Marketing Food & Health to Millennials
By Phil Lempert, RDBA, CEO
Millennials were born between 1981 and 1996 and are now aged 26 to 41. In numbers, they are a close second to the baby boomers – with approximately 72 million millennials here in America. A powerful food consumer. According to a report by the U.S. Department of Agriculture in February of this year, millennial households are buying more unprocessed foods, like fruits and vegetables, rather than processed foods such as pasta and chips. The report goes on to say that this generation is turning towards food that is healthy, fresh and organic. They tend to avoid those foods that are high in sodium, sugar or fat and are more likely to attempt gluten-free or low carb diets. So, it should be easy to promote healthy eating to this generation, right?
It should be, but not always. Millenials (and Gen Z) are self-proclaimed foodies who have discovered many foods on Instagram and other social channels. They tend to be more fickle in their food choices; and because of the ease of ordering take out and the diverse menu options tend to eat out more often. In fact, pre-pandemic the average millennial ate out five times a week. Flavor and food adventures are important to them. According to Mintel, almost half of adult consumers under 45 seek condiments with restaurant-centric flavors, reinforcing the notion that flavor exploration can stimulate both consumers and brands in the category. A great example is the just introduced Heinz 57 collection of “elevated” sauces and spreads that include infused honeys, hot chili and black truffle, and Crunch Sauces that the company says are premium oil-based ingredients that provide texture in chili pepper crunch, roasted garlic crunch, and mandarin orange miso crunch flavors.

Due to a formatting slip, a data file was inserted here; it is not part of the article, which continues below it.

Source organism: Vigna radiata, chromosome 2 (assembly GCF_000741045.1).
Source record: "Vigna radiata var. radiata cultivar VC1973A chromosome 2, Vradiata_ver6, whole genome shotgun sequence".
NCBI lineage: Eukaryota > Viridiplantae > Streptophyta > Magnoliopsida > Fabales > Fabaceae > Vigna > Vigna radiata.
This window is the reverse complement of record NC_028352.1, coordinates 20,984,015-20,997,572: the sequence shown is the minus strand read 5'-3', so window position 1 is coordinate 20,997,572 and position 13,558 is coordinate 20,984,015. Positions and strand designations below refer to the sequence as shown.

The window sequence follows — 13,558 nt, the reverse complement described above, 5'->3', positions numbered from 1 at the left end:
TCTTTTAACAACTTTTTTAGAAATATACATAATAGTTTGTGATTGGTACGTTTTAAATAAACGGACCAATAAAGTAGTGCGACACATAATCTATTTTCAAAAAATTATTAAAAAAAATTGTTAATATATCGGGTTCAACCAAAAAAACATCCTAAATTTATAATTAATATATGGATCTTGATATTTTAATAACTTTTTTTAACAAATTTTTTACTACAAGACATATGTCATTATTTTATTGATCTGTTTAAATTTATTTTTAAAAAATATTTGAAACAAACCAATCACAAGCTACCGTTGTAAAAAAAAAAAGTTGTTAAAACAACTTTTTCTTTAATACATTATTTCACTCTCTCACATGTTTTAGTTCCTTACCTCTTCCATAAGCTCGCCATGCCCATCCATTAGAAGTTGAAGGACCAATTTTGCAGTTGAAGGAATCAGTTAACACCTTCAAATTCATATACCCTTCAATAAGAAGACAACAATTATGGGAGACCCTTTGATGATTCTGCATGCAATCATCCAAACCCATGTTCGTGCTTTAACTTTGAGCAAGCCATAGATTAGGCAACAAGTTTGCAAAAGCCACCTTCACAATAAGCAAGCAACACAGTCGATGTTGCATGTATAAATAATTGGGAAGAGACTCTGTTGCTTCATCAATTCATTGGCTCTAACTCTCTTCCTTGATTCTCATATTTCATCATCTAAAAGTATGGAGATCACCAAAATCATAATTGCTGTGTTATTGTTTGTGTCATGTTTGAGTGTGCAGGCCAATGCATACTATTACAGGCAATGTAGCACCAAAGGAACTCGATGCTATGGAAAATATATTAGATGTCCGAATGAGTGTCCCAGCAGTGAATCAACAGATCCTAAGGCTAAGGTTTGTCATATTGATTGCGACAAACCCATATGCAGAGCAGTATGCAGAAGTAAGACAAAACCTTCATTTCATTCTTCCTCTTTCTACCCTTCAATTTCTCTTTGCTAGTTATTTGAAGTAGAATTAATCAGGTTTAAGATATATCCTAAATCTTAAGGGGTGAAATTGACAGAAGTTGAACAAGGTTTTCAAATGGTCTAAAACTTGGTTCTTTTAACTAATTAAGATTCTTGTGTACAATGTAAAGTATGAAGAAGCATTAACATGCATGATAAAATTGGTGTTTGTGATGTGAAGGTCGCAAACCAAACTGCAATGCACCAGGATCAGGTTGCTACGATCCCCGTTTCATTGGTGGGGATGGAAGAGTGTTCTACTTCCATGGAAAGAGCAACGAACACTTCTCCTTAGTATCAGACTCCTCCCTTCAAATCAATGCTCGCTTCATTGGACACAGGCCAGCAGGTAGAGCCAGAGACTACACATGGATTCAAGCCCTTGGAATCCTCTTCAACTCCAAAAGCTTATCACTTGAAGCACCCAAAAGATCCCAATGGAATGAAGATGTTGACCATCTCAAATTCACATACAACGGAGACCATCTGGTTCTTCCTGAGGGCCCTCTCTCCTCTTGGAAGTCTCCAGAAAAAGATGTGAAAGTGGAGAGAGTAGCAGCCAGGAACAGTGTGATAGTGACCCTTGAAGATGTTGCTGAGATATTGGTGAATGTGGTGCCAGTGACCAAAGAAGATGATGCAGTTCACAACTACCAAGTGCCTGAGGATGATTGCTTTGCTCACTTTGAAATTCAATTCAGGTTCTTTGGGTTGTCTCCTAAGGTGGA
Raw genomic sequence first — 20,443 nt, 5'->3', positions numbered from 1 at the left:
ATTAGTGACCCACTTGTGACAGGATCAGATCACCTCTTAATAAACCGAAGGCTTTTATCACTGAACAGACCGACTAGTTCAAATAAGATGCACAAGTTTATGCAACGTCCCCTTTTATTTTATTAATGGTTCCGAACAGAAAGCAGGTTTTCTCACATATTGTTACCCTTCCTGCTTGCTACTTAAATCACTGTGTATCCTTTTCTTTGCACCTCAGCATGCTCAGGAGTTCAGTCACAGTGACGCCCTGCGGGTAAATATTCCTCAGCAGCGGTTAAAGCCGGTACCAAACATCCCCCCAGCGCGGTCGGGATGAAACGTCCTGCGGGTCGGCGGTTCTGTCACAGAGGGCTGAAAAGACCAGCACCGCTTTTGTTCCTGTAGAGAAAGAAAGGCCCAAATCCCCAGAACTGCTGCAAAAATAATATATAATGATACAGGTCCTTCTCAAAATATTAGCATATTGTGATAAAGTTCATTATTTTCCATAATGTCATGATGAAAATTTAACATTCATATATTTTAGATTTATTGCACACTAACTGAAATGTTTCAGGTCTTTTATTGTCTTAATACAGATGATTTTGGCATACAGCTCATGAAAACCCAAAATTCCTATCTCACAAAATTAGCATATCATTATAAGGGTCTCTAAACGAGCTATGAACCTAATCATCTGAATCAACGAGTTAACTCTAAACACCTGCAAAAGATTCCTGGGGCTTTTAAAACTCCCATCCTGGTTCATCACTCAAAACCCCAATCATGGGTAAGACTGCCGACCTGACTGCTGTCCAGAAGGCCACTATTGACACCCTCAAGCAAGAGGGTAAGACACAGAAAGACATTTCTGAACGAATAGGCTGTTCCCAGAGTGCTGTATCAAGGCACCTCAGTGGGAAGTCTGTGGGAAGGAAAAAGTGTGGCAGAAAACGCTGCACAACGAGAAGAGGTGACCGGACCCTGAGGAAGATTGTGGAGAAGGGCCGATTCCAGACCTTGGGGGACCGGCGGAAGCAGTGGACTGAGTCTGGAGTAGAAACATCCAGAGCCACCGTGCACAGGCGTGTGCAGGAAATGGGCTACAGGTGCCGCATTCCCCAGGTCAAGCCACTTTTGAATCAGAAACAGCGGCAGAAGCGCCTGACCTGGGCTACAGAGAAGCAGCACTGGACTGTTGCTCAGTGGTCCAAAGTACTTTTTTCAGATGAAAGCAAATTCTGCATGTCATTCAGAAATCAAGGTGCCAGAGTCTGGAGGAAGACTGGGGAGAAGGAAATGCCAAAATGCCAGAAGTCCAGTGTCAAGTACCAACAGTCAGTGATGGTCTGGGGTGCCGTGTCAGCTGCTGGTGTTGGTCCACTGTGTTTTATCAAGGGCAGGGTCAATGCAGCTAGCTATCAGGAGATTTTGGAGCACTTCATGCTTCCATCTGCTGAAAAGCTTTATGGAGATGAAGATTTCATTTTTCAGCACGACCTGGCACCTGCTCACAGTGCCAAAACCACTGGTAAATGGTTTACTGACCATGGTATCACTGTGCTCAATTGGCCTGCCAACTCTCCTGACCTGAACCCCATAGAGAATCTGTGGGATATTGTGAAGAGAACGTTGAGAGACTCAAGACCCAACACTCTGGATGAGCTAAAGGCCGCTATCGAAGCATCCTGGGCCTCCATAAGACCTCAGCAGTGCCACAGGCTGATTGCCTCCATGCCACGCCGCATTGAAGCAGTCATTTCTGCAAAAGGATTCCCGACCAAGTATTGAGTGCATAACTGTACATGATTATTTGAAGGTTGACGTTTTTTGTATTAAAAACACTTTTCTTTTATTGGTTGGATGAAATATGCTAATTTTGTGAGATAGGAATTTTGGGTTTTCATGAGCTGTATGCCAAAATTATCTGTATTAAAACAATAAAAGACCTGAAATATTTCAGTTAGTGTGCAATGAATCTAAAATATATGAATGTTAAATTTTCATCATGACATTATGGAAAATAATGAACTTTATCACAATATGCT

Then the formula is simple. Millenials = health + flavor + palate adventure.
But there’s more.
SNIPPResearch is a research platform that collects and analyzes data across the point of purchase, and The Food Institute reports that they predict that 80% of Millennials will be parents within the next 15 years. Their kids are part of Generation Alpha – and the question is how and if the millennials’ food choices will transfer to the next generation. And how will food brands and supermarkets effectively market to them.
SNIPPResearch found that to win over millennial parents, food companies must display a social conscience. According to Incrementors Inbound Marketing, 37% of millennials favor a brand strictly due to the causes it supports. “Millennials buy goods for a variety of reasons, including quality and flavor,” said Shiv Gupta, Incrementors Inbound Marketing’s CEO. “Many people in this generation are drawn to brands that support social concerns.” But in this age of Woke there is a fine line that could be dangerous to cross. UK’s The Pull Agency just surveyed over 2,000 consumers on their thoughts about brands supporting “progressive” causes. They found that 58% of those surveyed said that they believed that brands who get involved with social causes are actually insincere – woke-washing or green-washing. Millennials are adept at finding out the phonies, and then calling them out on social media and boycotting their brands. Bottom line: if you are going to say it – you had better mean it!
Millennial consumers also demand that companies be available online. Millennials tend to be influenced by online reviews, as well as comments seen on social media. Because of that, food companies should actively engage parents via digital means to help form positive impressions of their brands. Additionally, their websites should be as transparent as possible. “Millennials are the Google generation; they want to be able to find answers to their questions with a few clicks,” said Kristen Nauss, a Tennessee-based registered dietitian and founder of the Buying School Food consultancy. “Food companies need a website with updated product information to remain competitive.”
Yes, millenials are a complicated and demanding generation to market to, but we can’t ignore 72 million mouths to feed; we just have to get it right.